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A coworker doesnt do his job correctly and always turn the

Customer Question
A coworker doesn't do his...
A coworker doesn't do his job correctly and always turn the shift to me a mess (restaurant manager). Last time this happened,I took pictures and report it to my boss and asked that my name would not be revealed. My boss did not only told him that I complained and that I took pictures, but she wrote it on a log book for every manager and employee to see.

Next day, the coworker was verbally abusive about it, he told me to go take more f**** pictures and almost attacked me (he is a male and I am a female).

At that point I reported the incident and how it was handled by my general manager to HR; many employees that witnessed the attack has witnessed in my favor. HR manager was very concerned and kept asking my boss's boss why did he has to write in the log book. She was not happy about it either

Few days later, HR manager called me to tell me that "in everyone' best interest", a decision was made to transfer me to another location which is way far from where I live. This would take effect in two weeks when I return back from my vacation

I expressed my disagreement with the decision, and I told them that I feel that I have been retaliated against because I reported violations and misconduct. I also requested for my concerns/disagreement to be escalated to HR high level management (it is a large corporation).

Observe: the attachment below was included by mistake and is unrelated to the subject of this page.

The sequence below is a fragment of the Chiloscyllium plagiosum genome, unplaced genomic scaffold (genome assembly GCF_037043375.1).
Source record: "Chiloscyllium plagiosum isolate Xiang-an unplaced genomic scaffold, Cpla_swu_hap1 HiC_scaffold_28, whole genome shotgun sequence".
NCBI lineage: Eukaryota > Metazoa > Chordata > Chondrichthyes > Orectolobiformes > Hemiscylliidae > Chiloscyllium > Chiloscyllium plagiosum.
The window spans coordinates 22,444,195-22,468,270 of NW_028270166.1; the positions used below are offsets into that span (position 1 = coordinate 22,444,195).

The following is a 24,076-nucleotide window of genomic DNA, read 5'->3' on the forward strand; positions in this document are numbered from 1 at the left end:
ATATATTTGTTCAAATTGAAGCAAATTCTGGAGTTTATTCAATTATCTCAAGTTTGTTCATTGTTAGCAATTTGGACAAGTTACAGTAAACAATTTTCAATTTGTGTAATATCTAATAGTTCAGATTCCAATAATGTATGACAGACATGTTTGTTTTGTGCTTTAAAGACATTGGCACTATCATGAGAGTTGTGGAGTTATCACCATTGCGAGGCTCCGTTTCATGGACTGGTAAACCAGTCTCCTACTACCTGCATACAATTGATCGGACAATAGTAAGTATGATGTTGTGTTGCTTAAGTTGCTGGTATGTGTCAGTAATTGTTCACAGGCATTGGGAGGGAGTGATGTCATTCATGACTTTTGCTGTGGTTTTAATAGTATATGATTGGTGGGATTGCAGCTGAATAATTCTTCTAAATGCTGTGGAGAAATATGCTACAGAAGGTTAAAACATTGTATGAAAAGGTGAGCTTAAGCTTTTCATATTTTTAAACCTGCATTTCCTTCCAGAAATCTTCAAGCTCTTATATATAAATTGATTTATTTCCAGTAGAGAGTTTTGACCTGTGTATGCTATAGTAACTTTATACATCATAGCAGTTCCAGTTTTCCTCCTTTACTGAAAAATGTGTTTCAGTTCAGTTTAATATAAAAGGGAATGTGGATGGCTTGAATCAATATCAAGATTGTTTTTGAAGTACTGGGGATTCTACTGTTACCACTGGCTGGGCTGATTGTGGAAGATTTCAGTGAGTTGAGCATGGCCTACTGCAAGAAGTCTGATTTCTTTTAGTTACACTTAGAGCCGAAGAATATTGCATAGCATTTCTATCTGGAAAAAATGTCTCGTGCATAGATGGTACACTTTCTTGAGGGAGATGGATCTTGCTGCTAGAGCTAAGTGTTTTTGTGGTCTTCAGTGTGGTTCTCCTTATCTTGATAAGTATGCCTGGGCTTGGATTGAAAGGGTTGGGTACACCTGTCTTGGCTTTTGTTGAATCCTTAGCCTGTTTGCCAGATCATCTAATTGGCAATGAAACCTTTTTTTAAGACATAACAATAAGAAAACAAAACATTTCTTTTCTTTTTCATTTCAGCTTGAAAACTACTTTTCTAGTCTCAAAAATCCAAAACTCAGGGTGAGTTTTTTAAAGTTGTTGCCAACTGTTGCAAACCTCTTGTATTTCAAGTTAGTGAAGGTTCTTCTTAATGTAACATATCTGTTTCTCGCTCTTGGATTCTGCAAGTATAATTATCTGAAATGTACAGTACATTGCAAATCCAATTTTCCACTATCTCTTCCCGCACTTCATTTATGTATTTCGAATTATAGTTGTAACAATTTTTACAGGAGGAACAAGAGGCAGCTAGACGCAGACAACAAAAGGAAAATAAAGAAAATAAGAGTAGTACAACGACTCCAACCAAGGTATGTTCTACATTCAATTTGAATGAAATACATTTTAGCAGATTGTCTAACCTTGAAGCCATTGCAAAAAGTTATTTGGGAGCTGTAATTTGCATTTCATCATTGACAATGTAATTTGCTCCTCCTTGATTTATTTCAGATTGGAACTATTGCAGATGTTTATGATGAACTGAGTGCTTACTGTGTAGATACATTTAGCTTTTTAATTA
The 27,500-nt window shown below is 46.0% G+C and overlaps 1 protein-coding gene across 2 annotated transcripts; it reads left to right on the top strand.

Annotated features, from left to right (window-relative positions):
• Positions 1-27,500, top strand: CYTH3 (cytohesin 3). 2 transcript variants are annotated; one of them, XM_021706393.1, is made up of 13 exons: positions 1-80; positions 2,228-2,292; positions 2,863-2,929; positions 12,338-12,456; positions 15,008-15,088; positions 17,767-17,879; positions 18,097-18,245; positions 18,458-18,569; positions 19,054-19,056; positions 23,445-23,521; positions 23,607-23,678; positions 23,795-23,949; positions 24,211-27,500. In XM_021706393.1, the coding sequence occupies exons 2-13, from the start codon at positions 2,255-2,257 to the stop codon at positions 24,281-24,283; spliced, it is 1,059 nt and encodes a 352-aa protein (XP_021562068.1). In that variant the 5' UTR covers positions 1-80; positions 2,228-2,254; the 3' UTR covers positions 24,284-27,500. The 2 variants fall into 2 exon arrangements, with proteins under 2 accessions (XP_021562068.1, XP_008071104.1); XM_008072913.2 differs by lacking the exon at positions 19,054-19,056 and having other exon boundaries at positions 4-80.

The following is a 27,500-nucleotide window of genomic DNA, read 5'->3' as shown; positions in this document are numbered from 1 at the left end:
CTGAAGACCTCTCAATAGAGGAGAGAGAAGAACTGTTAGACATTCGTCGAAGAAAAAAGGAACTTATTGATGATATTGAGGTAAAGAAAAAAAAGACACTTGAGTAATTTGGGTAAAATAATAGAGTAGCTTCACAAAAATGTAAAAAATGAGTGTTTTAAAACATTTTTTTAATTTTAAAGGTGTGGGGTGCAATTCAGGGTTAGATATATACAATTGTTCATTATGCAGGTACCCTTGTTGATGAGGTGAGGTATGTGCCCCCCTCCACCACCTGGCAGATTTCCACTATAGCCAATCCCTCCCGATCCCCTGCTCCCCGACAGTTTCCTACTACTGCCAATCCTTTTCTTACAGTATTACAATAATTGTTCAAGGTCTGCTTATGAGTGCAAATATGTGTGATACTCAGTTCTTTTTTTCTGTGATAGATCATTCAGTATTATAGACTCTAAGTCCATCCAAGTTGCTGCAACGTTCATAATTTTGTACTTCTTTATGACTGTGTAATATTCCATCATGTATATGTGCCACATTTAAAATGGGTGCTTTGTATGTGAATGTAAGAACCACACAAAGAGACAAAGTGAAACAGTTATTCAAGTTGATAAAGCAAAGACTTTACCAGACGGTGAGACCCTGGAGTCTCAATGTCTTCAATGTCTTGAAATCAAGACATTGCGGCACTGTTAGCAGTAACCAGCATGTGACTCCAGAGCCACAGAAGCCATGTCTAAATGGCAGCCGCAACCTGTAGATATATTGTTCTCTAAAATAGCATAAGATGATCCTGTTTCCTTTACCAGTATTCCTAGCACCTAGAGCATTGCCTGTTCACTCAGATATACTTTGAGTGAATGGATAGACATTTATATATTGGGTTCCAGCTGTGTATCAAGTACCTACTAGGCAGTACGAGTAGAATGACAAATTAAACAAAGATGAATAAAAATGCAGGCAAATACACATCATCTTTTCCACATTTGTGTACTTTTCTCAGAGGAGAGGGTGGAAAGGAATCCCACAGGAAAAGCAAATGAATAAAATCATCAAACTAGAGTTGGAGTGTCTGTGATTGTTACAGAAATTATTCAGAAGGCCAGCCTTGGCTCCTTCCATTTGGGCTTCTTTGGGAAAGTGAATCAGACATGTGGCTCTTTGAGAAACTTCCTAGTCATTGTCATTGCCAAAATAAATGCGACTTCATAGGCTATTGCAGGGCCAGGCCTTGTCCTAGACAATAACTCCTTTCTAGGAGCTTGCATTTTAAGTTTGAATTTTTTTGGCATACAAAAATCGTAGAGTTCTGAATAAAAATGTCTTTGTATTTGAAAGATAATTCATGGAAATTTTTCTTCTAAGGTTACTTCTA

Does this kind of punishment/retaliation/transfer fall under OSHA or any other entity authority and can I file a complaint ?

What are my options to fight the abuse and the retaliation?
Submitted: 4 years ago.Category: Employment Law
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Answered in 15 minutes by:
9/29/2013
Employment Lawyer: Samuel II, Attorney at Law replied 4 years ago
Samuel II
Samuel II, Attorney at Law
Category: Employment Law
Satisfied Customers: 27,011
Experience: More than 20 years of experience practicing law.
Verified

Hello

My name is XXXXX XXXXX I look forward to discussing this and providing information for you in this regard.

It is unfortunate and I suggest an odd way to handle this matter - taking the blame on you.

I suggest that it would be a retribution violation if you had file a complaint with the EEOC for some sort of discrimination. However, you can still file now if you feel this is a result of discrimination being based on your age, race, religion, national origin or a disability

Otherwise, unfortunately, they have a right to transfer you from one location to the other


I hope that this information is helpful. If you need further information, please just send me a reply asking for clarification. After that, I hope you will enter a positive rating so that I will be credited for assisting you. Thanks again for using this service. Your business is appreciated

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Customer reply replied 4 years ago

really ? I am confuse

I thought the law protects employees from retaliation by employers for asserting protected rights. In fact a lawyer friend of a friend told me that this is an ADVERSE ACTION.